Timothy Lavelle: Lecturer
Timothy Lavelle has served as USAID's Senior Food Security Advisor for Africa from August 2004 to the present. He has also been substantively engaged with a number of non-governmental organizations in efforts to establish the first social enterprise zone project in conflict-ridden eastern Congo (DRC).
In 2012, he assisted USAID's Africa Bureau on the Agency's recommendations related to the NSS-driven Presidential Policy Directive for sub-Saharan Africa ("U.S. Strategy Toward Sub-Saharan Africa" PPD-16), which was issued on June 14, 2012. Subsequently, he worked on crafting the Agency's PPD-16 Implementation Plan which was submitted to NSS in September 2012. Earlier in the year, I served as a member of the USAID 2012 G8 Support Task Team responsible for shaping the 'New Alliance for Food Security and Nutrition' in sub-Saharan Africa, which was announced at the G8 Camp David Summit on May 19, 2012.
Dr. William has thirty years experience working on the MENA region and wider Muslim world, and lived immersively for twelve years in six countries of North Africa. He served as International Crisis Group’s North Africa Project Director from 2011 to 2013. Previously, he served as Senior Advisor for Global Engagement in the U.S. State Department’s Bureau of Oceans and International Environmental and Scientific Affairs (OES), working closely with the White House on core Obama administration initiatives. He co-created the Global Innovation Through Science and Technology (GIST) Program, the U.S. Science Envoy Program, and the Maghreb Digital Library; co-chaired of the U.S.-Egypt S&T development fund for four years; and served at the U.S. Embassy in Tripoli, helping negotiate the first U.S.-Libya bilateral agreement in decades. He taught at Johns Hopkins, Georgetown, Tufts, Amideast/Mohamed V in Rabat, and Cadi Ayyad in Marrakesh and has given lectures at over 100 universities. He has appeared regularly on NPR, BBC, VOA, France 24, Deutsche Welle, Al Jazeera, Voice of Russia, CCTV (China), and the National (Australia) and over a three dozen TV and radio stations across the MENA region. He is co-author of After the Uprisings: Political Transition in Tunisia, Libya, and Yemen and has published articles and op-eds in Foreign Policy, the Guardian, Jeune Afrique, Slate Afrique, Rue 89 (Nouvel Observateur), Al-Hayat, and Asharq al-awsat and with the Center for Strategic and International Studies (CSIS), the Washington Institute for Near East Policy, and the Oriental Institute at Oxford University. He holds a PhD in Law and Diplomacy and a Master of Arts specializing in North African History, Politics, and Development from the Fletcher School; he interviewed for a dissertation on political cultural over 1350 young Algerians. He has received six awards from the U.S. government, two medals from the Egyptian government, and an alumni achievement award from Duke University. He also co-produced 6 MENA-related documentary films and 14 albums of North African music, including the first internationally released Arab rap song.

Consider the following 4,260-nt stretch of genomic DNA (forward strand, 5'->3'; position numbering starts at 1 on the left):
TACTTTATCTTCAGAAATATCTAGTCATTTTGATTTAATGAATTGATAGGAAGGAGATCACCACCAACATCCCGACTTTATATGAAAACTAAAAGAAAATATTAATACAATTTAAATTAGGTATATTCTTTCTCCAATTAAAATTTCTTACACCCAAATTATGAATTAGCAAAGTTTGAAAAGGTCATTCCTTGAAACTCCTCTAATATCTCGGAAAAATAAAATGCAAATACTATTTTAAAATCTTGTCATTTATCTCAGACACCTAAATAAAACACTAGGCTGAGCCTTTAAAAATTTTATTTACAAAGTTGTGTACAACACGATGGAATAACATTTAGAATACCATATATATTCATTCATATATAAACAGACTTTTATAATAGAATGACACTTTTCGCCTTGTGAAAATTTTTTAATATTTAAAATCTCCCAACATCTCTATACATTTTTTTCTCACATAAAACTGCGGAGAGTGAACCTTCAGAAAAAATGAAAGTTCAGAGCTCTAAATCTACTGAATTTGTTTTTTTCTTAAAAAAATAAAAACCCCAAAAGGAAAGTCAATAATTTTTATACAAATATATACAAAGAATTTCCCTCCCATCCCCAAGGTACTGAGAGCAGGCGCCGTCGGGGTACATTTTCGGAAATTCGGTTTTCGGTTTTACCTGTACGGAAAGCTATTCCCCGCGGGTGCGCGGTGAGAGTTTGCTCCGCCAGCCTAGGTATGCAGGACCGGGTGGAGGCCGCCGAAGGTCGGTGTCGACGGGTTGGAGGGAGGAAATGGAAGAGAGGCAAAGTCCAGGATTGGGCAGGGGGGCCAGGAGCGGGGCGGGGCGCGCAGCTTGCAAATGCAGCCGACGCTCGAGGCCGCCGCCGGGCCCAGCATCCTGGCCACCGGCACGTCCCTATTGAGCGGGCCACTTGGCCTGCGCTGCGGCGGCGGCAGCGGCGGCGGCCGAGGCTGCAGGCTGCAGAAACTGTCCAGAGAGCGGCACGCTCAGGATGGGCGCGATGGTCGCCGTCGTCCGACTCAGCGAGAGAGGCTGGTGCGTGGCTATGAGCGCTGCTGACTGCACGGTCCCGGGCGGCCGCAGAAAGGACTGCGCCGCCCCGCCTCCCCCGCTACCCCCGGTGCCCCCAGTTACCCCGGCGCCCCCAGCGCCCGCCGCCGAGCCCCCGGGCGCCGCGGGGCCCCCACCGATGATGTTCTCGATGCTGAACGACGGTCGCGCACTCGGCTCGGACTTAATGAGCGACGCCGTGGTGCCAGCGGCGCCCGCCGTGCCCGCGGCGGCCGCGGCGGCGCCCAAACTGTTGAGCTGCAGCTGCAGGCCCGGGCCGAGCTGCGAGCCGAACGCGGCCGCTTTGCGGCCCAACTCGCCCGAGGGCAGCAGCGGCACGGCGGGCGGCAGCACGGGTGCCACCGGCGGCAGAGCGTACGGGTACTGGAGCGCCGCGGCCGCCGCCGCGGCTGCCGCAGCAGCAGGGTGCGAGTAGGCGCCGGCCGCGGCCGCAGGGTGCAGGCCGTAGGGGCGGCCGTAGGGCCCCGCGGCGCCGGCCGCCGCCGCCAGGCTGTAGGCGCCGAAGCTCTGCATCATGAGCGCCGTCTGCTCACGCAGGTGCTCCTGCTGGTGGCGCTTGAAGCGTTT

Donald Losman: Professorial Lecturer
Dr. Donald L. Losman (PhD, University of Florida) is a Professorial Lecturer in International Affairs, presently teaching a graduate course in the Political Economy of the Middle East. Dr, Losman, an economist and Middle East specialist, is the author/editor of four books, 72 scholarly articles, and about 60 op-ed pieces in almost all of America's leading newspapers as well as overseas periodicals. He has testified before the U.S. Congress on issues related to defense, appeared several times on both radio and television, and is a Middle East lecturer to the Department of Defense and other public/private organizations.
Ronald Luna: Professorial Lecturer
Ronald Luna is the Undergraduate Director at the Department of Geographical Sciences at University of Maryland College Park. He has been teaching at the University of Maryland for ten years. He teaches several classes at the Department of Geography including: Introduction to Geography, Developing Countries, Latin American Migration and Geography of Latin America. His research interests include Latin American migration, transnationalism, the creation of cultural spaces by immigrants, and Latino communities in the United States. Ronald is passionate about improving the social and academic lives of children and students through education. Dr. Luna has served as Geography Undergraduate Advisor since 2002 and was promoted to the Director of Undergraduate Studies in June 2009. In Spring 2010, he was awarded the Outstanding Undergraduate Advisor Award for excellence in service to the College of Behavioral and Social Science and the Department of Geography. In Spring 2013, he received the Undergraduate Studies Teaching Award for excellence as teacher.